Haven't needed one in a while, need help with an ID!(with pics)

rdust Posted By rdust, Dec 5, 2012 at 6:32 PM

  1. rdust

    rdust
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    Feb 9, 2009
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    I have no idea what this is, no leaves or twigs to help with the ID. I picked it up from the tree service I deal with a while back. I know it's not a "good" hardwood since it's not real dense. It also splits real easy. It was a yard tree that was pretty large(18-20 inch diameter). My first thought is basswood but who knows!

    Any ideas?
     

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  2. jeff_t

    jeff_t
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    Sep 14, 2008
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  3. TreePointer

    TreePointer
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    Sep 22, 2010
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  4. raybonz

    raybonz
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    Feb 5, 2008
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    Poplar?
     
  5. Thistle

    Thistle
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    Dec 16, 2010
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    My guess Catalpa.Its pretty soft & light weight (about the same as Butternut,Basswood or White Pine). Grain & color of Siberian Elm looks similar but its heavier & more stringy when splitting.Color of Butternut is similar also.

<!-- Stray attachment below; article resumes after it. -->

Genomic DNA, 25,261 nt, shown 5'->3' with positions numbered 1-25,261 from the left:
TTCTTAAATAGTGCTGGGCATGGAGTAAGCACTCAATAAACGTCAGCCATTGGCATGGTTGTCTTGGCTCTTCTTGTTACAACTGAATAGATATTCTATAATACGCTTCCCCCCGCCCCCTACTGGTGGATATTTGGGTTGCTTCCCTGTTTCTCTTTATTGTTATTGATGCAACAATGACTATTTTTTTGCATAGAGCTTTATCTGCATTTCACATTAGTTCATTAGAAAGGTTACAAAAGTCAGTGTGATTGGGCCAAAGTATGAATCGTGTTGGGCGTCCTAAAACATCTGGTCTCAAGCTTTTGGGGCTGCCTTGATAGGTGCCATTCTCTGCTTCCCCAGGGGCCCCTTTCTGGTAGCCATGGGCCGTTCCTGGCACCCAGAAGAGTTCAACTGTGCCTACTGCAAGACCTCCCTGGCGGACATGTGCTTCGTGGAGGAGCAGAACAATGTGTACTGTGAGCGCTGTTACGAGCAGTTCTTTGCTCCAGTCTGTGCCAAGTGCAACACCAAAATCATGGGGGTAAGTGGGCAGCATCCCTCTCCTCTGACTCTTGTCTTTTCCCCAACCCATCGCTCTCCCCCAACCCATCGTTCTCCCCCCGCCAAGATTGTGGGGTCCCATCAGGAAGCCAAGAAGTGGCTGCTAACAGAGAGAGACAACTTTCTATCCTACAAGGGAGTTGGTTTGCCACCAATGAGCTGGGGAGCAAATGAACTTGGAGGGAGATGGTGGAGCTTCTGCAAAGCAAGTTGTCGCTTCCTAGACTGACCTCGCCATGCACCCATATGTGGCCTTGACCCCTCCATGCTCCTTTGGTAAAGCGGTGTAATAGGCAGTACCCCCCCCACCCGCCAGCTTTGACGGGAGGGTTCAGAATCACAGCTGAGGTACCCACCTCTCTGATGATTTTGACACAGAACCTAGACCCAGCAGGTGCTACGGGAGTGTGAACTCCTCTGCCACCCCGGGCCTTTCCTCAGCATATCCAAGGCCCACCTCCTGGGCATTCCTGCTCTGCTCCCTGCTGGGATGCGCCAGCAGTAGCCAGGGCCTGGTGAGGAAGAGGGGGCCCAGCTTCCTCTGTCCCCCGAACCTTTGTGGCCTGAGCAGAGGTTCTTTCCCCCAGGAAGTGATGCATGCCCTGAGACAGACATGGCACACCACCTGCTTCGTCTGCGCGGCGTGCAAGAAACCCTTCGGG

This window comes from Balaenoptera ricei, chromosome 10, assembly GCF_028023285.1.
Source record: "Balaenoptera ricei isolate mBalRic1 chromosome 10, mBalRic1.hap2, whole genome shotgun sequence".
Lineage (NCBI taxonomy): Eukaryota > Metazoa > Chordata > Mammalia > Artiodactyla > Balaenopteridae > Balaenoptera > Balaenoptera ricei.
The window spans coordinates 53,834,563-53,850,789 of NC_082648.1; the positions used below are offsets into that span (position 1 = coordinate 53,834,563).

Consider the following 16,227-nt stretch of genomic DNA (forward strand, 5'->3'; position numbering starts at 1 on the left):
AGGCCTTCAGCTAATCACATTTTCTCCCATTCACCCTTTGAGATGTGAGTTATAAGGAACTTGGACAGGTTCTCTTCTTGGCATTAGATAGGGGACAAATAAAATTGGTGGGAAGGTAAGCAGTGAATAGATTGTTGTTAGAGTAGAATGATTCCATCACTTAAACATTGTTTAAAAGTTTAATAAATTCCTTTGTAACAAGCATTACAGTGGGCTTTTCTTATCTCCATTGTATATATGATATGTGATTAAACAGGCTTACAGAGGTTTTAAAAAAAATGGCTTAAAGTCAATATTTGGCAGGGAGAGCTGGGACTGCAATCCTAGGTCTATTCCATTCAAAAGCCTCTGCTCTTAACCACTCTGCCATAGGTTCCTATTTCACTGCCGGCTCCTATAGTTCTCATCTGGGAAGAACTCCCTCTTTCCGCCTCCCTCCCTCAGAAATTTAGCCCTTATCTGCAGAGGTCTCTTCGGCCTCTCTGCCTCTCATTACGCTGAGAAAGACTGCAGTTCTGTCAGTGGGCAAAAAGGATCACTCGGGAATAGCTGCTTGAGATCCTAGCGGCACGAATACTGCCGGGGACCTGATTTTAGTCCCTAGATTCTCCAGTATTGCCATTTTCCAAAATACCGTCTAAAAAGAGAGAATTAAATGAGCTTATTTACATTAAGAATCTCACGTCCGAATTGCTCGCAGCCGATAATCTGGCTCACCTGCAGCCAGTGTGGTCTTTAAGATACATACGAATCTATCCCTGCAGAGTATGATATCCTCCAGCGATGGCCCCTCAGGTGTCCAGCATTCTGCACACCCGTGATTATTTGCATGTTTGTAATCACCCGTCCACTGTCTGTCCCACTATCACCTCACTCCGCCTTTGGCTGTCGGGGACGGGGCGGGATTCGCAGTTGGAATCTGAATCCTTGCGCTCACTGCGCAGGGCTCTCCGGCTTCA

Catalpa is a good carving wood I've been told,quite decay resistant when used outdoors too.Massive one across the street from me,it was State record sometime in the '70's or before.Smells nice with those huge white flowers in June.
     
  6. north ga ron

    north ga ron
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    Nov 28, 2012
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  7. jeff_t

    jeff_t
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    Sep 14, 2008
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    Whatever it is, it's purty.

    I have a bunch of Siberian elm to split. Heavy and wet as heck. It splits decent, but not that nice. Have some red elm, too. Similar color and bark, but a bit stringy.
     
  8. Thistle

    Thistle
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    Dec 16, 2010
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    It dries fast too I think you'll find.Almost as quick as Silver Maple.Grabbed a p/u load of half dead off CL in June 2010,by mid November it was down to 16%.Bit more ashes than I'm used to,but its decent for Spring/Fall burning & milder mid winter days.
     
  9. jeff_t

    jeff_t
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    Sep 14, 2008
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    Hope so. I have most of three cords. It was a big tree. Not huge at the base, but split off into two 30" trunks.
     
  10. ansehnlich1

    ansehnlich1
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    Dec 5, 2006
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    That right there is Catalpa. It's got a kinda sweet smell to it. She's lightweight when dry. They grow to be big trees, with big, BIG leaves.

    If that ain't Catalpa I'll eat my fiskars :)
     
  11. amateur cutter

    amateur cutter
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    Aug 20, 2010
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    I'm saying catalpa as well. If however you do eat your Fiskars, try chasing it with some smaller rounds & see if you can make toothpicks at the other end. Might get on TV that way. A C
     
    Backwoods Savage and Senatormofo like this.
  12. rdust

    rdust
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    Feb 9, 2009
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    Hmmm you would think Catalpa would've come into my thought process since I have one in the back yard about 30' off my deck! ;lol I looked on the ground around it and seen nothing but oak and maple leaves which I know it's not. I wouldn't have missed big ole Catalpa leaves! Maybe the home owners already had them cleaned up.
     

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